The issue also features a bibliometric review of the research on investigative interviews. Denault and Talwar first provided a rich account of the history of coercive criminal interrogations and their evolution to ethical investigative interviews. This was followed by a listing of the top: journals, academic institutions, countries in which the research is published, research areas, publishing authors, keywords, and cited articles in the field. The authors then critically reviewed the context.

In conclusion, the issue showed that context is important and that there are times when verbal cues vary across contexts. However, other papers demonstrated that some verbal cues can be diagnostic across certain contexts. Thus, while different samples exhibit deception differently, researchers and practitioners can still look at stable cues and build on them when developing novel research or when assessing veracity.

Author contributions

HD: Conceptualization, Writing—original draft, Writing—review and editing. JE: Conceptualization, Writing—review and editing. AV: Conceptualization, Writing—review and editing.

Conflict of interest

The authors declare that the research was conducted in the absence of any commercial or financial relationships that could be construed as a potential conflict of interest.

Publisher's note

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Keywords: lie detection, deception, verbal cues, context, interviews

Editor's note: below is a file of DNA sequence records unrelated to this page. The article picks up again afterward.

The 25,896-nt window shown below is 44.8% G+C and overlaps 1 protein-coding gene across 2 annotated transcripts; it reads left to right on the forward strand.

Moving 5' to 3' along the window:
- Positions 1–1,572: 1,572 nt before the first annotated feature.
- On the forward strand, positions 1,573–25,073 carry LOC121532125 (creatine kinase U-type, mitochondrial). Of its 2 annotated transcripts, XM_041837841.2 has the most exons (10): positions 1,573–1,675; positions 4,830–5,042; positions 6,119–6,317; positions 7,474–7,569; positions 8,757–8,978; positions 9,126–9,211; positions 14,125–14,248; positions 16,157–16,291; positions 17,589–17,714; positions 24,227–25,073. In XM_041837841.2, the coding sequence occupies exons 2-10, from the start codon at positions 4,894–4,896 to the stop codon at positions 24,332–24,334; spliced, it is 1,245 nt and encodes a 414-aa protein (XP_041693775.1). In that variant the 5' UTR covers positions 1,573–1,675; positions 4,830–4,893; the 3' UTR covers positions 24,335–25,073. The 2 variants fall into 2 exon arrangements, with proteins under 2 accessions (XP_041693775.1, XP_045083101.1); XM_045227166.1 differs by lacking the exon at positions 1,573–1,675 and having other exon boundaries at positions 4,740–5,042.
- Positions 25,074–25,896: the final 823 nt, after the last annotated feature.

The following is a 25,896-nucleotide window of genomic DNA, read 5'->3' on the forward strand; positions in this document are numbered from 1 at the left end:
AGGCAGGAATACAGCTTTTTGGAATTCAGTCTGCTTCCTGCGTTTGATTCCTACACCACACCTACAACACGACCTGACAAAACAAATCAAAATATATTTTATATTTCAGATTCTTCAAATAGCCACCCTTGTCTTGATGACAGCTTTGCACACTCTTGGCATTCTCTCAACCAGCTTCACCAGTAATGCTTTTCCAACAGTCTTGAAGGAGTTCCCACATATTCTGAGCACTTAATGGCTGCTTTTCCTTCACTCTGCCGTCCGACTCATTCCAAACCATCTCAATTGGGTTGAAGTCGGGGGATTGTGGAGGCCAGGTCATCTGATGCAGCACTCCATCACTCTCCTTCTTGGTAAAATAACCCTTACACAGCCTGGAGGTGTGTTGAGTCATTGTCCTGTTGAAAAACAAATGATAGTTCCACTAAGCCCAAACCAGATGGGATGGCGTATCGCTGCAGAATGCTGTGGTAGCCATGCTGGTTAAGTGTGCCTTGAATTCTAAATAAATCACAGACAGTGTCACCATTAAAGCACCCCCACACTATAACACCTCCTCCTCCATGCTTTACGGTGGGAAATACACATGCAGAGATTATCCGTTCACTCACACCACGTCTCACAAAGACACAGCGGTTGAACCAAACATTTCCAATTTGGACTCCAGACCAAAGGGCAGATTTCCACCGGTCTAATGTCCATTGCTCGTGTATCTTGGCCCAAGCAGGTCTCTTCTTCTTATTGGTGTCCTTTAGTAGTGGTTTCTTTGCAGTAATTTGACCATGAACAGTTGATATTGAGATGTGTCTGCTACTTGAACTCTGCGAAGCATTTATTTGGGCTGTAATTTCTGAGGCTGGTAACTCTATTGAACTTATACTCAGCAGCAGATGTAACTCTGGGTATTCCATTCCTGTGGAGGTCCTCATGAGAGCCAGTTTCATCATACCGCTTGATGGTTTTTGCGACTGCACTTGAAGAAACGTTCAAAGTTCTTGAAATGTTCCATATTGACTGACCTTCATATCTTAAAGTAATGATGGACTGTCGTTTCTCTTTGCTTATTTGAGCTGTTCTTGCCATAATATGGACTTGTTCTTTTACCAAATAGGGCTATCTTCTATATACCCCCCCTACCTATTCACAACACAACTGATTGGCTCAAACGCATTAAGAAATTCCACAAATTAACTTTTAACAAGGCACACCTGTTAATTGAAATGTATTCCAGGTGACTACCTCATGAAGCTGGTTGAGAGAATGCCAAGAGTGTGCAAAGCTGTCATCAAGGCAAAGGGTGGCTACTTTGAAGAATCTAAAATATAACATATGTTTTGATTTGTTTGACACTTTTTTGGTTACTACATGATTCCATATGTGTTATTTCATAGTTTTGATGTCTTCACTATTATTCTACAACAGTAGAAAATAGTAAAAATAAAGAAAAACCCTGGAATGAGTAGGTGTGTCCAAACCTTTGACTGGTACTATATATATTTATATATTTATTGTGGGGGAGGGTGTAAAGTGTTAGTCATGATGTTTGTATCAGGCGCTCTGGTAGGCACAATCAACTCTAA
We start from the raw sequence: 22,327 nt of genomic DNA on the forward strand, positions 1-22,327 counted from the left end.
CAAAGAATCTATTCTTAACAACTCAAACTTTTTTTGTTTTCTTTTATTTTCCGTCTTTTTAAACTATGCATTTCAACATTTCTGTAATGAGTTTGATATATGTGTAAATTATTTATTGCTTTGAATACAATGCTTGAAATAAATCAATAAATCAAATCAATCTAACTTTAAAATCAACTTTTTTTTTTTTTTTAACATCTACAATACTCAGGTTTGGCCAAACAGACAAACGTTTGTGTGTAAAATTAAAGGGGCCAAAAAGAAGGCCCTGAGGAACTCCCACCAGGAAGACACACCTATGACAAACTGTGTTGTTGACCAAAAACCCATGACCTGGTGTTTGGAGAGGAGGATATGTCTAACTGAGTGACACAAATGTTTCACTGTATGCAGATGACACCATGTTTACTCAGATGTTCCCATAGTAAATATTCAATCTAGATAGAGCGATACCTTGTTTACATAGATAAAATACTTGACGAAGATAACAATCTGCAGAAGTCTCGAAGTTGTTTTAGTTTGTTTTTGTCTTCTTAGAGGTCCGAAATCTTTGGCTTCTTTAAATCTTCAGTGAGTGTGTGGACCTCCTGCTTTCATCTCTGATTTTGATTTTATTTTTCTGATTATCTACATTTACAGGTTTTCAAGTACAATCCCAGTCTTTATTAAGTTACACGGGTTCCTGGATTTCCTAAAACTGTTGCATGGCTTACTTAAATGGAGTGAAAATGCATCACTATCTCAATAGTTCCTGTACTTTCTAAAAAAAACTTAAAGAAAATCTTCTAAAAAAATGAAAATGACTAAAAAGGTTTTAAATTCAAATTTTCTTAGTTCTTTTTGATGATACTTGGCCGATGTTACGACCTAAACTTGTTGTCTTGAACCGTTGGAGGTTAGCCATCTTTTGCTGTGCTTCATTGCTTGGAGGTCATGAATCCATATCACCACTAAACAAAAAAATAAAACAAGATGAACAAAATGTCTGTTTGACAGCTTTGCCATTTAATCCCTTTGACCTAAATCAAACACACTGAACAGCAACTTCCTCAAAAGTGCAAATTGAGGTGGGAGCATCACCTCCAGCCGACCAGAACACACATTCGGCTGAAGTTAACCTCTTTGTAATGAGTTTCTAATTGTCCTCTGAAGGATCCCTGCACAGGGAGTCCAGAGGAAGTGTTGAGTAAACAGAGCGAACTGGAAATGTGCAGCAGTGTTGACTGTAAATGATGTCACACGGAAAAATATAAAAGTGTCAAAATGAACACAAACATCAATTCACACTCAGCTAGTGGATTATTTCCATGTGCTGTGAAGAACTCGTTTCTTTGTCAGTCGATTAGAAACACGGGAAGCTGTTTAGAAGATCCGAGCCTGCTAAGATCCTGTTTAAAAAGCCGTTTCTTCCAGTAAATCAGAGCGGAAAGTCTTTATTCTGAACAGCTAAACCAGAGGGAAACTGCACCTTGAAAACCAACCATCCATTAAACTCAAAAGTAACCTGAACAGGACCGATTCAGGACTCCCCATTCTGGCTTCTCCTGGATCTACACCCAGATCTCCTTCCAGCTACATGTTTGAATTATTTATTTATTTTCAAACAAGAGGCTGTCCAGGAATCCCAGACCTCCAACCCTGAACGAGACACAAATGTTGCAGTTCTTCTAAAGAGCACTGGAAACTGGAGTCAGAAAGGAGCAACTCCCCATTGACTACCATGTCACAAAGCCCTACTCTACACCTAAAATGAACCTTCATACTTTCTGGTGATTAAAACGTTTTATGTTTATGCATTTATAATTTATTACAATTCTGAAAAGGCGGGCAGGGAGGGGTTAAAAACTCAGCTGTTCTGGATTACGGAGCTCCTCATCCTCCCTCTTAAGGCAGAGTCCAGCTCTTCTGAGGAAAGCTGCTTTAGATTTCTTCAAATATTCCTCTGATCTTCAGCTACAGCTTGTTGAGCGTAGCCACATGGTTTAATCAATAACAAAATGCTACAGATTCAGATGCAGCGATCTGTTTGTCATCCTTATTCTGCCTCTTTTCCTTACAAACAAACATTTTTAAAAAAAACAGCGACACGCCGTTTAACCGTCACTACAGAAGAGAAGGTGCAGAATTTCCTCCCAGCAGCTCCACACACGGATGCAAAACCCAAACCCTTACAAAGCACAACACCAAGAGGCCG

Citation: Deeb H, Evans JR and Vrij A (2023) Editorial: Contextualizing interviews to detect verbal cues to truths and deceit. Front. Psychol. 14:1300160. doi: 10.3389/fpsyg.2023.1300160

Received: 23 September 2023; Accepted: 29 September 2023;
Published: 10 October 2023.

Edited and reviewed by: Darren C. Treadway, Niagara University, United States

Copyright © 2023 Deeb, Evans and Vrij. This is an open-access article distributed under the terms of the Creative Commons Attribution License (CC BY). The use, distribution or reproduction in other forums is permitted, provided the original author(s) and the copyright owner(s) are credited and that the original publication in this journal is cited, in accordance with accepted academic practice. No use, distribution or reproduction is permitted which does not comply with these terms.

*Correspondence: Haneen Deeb,